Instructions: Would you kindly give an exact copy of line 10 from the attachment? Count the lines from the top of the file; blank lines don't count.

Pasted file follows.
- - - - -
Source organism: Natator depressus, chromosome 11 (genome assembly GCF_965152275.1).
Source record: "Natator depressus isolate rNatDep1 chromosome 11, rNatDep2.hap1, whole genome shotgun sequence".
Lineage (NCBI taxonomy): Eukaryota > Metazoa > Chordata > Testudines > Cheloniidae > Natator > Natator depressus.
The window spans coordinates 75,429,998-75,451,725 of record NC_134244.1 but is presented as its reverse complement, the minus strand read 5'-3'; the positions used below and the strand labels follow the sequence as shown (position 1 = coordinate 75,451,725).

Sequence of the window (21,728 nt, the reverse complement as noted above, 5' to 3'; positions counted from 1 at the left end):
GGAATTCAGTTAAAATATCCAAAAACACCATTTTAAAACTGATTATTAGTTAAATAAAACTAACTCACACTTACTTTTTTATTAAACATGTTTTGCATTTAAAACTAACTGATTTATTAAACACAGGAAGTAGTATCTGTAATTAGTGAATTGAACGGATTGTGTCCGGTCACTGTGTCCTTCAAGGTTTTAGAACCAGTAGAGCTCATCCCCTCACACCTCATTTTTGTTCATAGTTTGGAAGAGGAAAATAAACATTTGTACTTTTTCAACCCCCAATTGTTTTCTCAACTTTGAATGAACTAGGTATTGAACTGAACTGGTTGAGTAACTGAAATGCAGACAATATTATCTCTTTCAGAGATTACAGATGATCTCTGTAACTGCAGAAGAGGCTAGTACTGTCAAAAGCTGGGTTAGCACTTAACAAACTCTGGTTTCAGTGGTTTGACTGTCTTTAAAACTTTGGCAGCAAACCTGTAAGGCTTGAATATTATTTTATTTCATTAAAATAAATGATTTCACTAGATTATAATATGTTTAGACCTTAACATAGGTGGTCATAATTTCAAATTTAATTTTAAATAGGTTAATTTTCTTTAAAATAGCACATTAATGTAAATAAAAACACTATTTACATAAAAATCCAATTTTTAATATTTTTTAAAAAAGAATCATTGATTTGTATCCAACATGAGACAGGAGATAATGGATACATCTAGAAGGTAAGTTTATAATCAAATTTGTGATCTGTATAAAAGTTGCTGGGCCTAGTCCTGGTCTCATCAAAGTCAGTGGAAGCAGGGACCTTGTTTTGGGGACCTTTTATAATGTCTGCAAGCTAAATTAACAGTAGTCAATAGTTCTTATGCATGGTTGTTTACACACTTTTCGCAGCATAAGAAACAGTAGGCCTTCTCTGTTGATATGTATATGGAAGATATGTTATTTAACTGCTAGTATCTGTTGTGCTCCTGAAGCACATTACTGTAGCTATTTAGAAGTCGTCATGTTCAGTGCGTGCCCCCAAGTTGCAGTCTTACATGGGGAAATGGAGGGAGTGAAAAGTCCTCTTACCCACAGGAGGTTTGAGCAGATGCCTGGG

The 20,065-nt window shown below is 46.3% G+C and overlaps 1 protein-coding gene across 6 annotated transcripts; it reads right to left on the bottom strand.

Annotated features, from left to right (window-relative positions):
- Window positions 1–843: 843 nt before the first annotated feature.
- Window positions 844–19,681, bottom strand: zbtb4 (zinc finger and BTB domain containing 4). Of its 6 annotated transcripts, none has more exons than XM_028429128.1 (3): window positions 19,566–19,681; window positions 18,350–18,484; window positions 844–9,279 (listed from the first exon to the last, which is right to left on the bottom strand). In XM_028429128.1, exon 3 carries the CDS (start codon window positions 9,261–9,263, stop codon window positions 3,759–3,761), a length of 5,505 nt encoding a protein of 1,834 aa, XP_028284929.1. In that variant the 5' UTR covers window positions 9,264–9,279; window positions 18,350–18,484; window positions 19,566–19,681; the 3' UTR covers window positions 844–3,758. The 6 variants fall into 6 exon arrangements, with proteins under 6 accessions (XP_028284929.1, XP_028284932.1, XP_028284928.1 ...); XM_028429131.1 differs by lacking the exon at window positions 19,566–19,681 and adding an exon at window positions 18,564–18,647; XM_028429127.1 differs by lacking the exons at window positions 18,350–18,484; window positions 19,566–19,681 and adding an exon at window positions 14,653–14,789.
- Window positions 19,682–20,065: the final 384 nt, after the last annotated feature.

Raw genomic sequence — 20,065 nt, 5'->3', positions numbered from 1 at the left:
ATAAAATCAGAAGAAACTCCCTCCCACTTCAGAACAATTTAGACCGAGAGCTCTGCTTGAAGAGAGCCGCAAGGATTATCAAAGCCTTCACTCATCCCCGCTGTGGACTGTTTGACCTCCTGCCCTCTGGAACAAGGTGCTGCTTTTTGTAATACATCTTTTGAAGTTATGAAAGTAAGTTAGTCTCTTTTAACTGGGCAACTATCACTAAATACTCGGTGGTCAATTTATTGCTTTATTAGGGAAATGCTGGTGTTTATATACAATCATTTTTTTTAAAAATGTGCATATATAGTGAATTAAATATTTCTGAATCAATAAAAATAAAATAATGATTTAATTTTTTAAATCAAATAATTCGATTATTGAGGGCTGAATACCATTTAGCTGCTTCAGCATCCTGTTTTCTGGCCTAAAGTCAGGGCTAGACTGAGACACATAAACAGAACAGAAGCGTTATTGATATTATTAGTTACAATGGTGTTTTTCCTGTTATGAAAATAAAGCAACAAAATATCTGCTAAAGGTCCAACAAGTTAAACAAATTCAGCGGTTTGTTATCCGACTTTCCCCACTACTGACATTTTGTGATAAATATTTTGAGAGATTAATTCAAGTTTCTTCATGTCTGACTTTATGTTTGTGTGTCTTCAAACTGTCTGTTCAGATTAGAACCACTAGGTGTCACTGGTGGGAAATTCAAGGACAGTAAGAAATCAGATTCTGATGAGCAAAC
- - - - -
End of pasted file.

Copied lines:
- Window positions 844–19,681, bottom strand: zbtb4 (zinc finger and BTB domain containing 4). Of its 6 annotated transcripts, none has more exons than XM_028429128.1 (3): window positions 19,566–19,681; window positions 18,350–18,484; window positions 844–9,279 (listed from the first exon to the last, which is right to left on the bottom strand). In XM_028429128.1, exon 3 carries the CDS (start codon window positions 9,261–9,263, stop codon window positions 3,759–3,761), a length of 5,505 nt encoding a protein of 1,834 aa, XP_028284929.1. In that variant the 5' UTR covers window positions 9,264–9,279; window positions 18,350–18,484; window positions 19,566–19,681; the 3' UTR covers window positions 844–3,758. The 6 variants fall into 6 exon arrangements, with proteins under 6 accessions (XP_028284929.1, XP_028284932.1, XP_028284928.1 ...); XM_028429131.1 differs by lacking the exon at window positions 19,566–19,681 and adding an exon at window positions 18,564–18,647; XM_028429127.1 differs by lacking the exons at window positions 18,350–18,484; window positions 19,566–19,681 and adding an exon at window positions 14,653–14,789.